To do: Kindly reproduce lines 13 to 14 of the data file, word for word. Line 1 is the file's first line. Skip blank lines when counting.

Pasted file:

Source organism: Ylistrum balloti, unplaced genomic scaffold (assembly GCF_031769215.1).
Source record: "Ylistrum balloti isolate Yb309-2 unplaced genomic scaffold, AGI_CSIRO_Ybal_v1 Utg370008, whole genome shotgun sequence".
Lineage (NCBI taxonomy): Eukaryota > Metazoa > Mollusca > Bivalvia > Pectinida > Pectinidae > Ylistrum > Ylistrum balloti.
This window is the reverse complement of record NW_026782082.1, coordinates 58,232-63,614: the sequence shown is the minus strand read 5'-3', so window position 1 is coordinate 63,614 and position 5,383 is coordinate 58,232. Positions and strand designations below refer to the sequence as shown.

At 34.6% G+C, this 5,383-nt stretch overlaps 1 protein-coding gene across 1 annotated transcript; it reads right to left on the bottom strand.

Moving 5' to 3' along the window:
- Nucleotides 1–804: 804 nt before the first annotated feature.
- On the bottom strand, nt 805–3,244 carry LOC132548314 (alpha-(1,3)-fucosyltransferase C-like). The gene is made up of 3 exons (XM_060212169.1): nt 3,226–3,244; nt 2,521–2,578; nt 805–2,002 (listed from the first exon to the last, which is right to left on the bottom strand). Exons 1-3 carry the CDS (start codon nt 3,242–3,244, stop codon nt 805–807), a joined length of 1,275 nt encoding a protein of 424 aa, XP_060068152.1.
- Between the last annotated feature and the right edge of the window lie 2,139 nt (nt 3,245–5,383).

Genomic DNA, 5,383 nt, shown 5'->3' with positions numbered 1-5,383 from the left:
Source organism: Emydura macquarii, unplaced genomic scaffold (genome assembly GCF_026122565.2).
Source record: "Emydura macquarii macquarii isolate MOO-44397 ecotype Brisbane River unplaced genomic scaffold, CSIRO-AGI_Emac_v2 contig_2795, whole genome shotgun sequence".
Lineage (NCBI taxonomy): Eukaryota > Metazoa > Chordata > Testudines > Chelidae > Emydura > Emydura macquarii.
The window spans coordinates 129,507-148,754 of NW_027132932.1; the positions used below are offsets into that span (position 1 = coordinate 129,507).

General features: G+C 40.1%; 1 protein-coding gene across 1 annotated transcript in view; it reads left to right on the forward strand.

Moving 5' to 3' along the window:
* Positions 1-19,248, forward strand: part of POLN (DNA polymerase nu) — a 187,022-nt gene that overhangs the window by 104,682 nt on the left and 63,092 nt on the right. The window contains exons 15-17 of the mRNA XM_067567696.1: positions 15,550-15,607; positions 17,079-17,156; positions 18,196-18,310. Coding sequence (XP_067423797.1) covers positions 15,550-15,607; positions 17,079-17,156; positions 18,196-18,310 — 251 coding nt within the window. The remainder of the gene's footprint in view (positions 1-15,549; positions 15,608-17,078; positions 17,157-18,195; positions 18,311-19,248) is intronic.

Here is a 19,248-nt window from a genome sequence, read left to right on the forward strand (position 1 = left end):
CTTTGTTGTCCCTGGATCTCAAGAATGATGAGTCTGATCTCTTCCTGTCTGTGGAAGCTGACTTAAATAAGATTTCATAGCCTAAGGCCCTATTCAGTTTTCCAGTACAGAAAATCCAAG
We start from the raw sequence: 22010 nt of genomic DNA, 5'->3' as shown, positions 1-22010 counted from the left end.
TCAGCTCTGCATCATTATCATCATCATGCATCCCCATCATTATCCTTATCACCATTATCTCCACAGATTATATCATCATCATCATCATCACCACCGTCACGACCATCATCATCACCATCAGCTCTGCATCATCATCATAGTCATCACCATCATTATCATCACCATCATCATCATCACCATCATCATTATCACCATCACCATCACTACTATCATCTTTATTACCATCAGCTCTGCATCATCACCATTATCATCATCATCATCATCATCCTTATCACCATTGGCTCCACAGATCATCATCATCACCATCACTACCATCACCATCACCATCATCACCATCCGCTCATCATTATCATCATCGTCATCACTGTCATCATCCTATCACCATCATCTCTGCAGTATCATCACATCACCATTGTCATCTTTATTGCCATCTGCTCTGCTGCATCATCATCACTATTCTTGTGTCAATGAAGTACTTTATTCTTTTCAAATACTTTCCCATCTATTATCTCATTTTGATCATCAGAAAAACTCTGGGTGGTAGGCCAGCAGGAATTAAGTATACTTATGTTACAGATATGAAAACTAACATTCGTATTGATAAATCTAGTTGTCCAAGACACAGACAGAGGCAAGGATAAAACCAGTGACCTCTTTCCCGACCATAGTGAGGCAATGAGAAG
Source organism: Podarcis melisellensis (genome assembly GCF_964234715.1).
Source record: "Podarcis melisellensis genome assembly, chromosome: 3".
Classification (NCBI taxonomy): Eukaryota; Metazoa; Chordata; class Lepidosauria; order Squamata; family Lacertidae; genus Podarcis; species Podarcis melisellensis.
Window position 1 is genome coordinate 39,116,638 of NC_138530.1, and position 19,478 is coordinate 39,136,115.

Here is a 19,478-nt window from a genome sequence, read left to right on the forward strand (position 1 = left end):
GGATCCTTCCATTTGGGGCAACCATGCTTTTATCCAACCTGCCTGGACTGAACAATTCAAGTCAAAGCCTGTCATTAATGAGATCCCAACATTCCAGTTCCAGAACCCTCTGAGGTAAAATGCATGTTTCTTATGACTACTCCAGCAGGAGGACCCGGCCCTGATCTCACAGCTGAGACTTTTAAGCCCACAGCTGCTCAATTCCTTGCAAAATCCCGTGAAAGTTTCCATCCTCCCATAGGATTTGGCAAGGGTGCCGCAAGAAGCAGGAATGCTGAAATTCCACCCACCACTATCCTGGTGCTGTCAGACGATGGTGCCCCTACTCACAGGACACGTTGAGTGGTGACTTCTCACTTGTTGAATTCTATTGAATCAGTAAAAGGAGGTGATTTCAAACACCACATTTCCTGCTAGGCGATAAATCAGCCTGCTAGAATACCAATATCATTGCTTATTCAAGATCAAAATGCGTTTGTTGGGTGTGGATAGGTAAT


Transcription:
Lineage (NCBI taxonomy): Eukaryota > Metazoa > Chordata > Testudines > Chelidae > Emydura > Emydura macquarii.
The window spans coordinates 129,507-148,754 of NW_027132932.1; the positions used below are offsets into that span (position 1 = coordinate 129,507).